How racial challenges shaped the life of an influential African American.
Redcaps—porters and luggage handlers—at New York’s Grand Central Terminal started in 1895 and by 1905 were entirely staffed by African American men. The job, writes Washington (Manhattanville: Old Heart of West Harlem, 2002) in a thoroughly researched and illuminating biography, was “a rare and propitious employment option in an era of rigid racial barriers.” Foremost among the redcaps was James H. Williams (1878-1948), who, from 1909 to 1948, served as “a general factotum” whose duties involved “hiring, training, assigning, and supervising some five hundred men.” Known as “the Chief,” he became an influential figure in New York’s African American community, famous “for rallying his Red Cap porters to support ‘racial uplift’ causes.” Those causes included supporting the NAACP; organizing mutual aid societies to alleviate financial troubles and bolster business ventures; mounting a fundraising campaign for a Colored YMCA and YMHA in Harlem; buying war bonds at the outbreak of World War I; and participating in the Grand Central Red Cap Orchestra, band, and chorus. The Red Cap Quartet performed regularly on national radio; the orchestra played at the 15th reunion of the Princeton University class of 1917. Besides promoting civic and cultural projects, Williams organized both a baseball and a basketball team, making sure that their games received positive media attention. Washington gives a palpable sense of the myriad obstacles blacks faced: Many redcaps, for example, had college training but saw “that a diploma did not ensure the ability to break through certain prevailing Jim Crow barriers.” Williams’ eldest son transcended the color line to become the first black fireman in Manhattan, inciting every fireman in the company to request a transfer (requests that were denied); a few years later, he was the first black fireman promoted to the rank of officer. As one former redcap wrote on the eve of World War II, as “a soldier fighting for those things that are constantly being reiterated as the American way,” he protested that black workers were “tyrannized, intimated, and plagued.”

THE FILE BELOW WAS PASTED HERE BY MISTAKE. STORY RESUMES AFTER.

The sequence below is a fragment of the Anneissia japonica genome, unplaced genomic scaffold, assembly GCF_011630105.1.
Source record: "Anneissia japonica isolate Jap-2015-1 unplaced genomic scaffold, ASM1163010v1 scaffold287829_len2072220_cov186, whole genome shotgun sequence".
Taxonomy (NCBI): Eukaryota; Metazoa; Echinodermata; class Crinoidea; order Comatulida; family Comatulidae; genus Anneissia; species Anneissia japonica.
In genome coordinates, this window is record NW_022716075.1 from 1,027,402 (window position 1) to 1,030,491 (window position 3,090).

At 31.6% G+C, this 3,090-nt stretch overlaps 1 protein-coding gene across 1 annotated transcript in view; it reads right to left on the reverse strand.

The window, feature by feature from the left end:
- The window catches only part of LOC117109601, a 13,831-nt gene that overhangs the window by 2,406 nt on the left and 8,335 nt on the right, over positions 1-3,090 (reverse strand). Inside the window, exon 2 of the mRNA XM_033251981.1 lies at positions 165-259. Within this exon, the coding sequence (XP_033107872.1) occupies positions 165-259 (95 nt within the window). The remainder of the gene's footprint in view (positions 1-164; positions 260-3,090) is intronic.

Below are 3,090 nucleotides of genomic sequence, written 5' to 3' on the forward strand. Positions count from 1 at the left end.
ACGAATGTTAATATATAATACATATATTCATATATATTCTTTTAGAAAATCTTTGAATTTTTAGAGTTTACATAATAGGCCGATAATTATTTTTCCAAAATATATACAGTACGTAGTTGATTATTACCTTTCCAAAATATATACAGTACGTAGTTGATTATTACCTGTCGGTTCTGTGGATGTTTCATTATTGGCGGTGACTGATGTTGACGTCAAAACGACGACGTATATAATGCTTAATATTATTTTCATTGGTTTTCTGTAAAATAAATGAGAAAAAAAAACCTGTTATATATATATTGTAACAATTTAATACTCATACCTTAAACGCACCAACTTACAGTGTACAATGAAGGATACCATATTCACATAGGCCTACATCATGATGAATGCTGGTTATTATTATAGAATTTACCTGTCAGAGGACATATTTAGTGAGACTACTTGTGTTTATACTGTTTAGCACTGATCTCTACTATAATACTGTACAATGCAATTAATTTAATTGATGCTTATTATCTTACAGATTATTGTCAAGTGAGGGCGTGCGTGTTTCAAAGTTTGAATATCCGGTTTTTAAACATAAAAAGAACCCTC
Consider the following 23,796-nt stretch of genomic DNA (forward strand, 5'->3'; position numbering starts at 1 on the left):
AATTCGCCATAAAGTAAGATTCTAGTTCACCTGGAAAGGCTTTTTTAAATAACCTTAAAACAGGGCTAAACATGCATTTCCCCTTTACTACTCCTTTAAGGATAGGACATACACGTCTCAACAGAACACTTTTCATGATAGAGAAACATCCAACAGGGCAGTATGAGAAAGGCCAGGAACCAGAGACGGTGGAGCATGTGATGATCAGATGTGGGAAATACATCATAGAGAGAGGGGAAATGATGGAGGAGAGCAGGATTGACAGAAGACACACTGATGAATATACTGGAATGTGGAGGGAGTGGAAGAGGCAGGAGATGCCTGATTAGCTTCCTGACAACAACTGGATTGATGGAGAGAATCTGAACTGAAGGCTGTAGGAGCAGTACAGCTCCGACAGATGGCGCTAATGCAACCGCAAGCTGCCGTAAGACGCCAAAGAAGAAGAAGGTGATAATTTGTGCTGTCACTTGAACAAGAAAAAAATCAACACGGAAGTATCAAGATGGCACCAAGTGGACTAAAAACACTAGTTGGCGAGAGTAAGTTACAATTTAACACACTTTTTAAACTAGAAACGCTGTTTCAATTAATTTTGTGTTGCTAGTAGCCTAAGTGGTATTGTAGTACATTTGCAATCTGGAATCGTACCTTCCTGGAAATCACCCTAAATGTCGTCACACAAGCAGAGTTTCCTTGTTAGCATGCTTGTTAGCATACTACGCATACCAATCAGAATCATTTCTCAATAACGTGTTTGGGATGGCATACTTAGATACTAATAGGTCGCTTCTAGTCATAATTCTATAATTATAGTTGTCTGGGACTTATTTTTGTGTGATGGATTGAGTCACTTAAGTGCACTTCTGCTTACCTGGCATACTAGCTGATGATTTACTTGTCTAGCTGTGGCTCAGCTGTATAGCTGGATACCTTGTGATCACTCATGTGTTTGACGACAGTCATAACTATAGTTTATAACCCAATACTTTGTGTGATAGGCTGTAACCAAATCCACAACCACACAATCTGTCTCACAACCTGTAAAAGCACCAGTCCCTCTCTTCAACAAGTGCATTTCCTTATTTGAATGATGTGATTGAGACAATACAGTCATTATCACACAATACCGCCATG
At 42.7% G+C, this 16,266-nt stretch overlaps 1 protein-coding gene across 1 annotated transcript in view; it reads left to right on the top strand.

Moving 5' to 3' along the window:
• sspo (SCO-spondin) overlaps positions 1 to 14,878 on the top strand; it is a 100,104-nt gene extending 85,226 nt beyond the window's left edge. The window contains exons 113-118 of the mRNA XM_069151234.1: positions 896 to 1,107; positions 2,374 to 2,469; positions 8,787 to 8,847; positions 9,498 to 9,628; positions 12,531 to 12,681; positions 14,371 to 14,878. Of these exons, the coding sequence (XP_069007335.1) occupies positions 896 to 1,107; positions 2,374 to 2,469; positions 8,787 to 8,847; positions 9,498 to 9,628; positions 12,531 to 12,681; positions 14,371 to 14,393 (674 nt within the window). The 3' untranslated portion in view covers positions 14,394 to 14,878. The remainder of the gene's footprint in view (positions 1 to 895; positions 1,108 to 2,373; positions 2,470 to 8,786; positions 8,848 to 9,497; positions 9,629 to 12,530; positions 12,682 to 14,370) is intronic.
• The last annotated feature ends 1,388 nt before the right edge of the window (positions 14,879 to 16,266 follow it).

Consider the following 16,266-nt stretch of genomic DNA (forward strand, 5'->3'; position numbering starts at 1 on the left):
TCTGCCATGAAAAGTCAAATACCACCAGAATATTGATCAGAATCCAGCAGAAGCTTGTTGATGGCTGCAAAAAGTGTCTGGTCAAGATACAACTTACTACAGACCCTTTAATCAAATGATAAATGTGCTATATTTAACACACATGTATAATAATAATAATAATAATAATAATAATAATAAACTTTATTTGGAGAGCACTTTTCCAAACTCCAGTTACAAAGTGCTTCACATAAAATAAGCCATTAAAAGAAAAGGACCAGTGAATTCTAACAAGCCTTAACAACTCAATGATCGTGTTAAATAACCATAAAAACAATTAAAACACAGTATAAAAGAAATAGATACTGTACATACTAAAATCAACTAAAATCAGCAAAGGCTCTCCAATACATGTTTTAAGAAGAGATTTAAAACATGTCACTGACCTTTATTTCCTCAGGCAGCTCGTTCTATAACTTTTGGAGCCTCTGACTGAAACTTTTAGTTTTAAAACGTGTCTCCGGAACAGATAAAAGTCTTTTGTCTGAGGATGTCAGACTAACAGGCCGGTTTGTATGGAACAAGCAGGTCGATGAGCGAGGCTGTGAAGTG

An absorbing, fresh perspective on black history.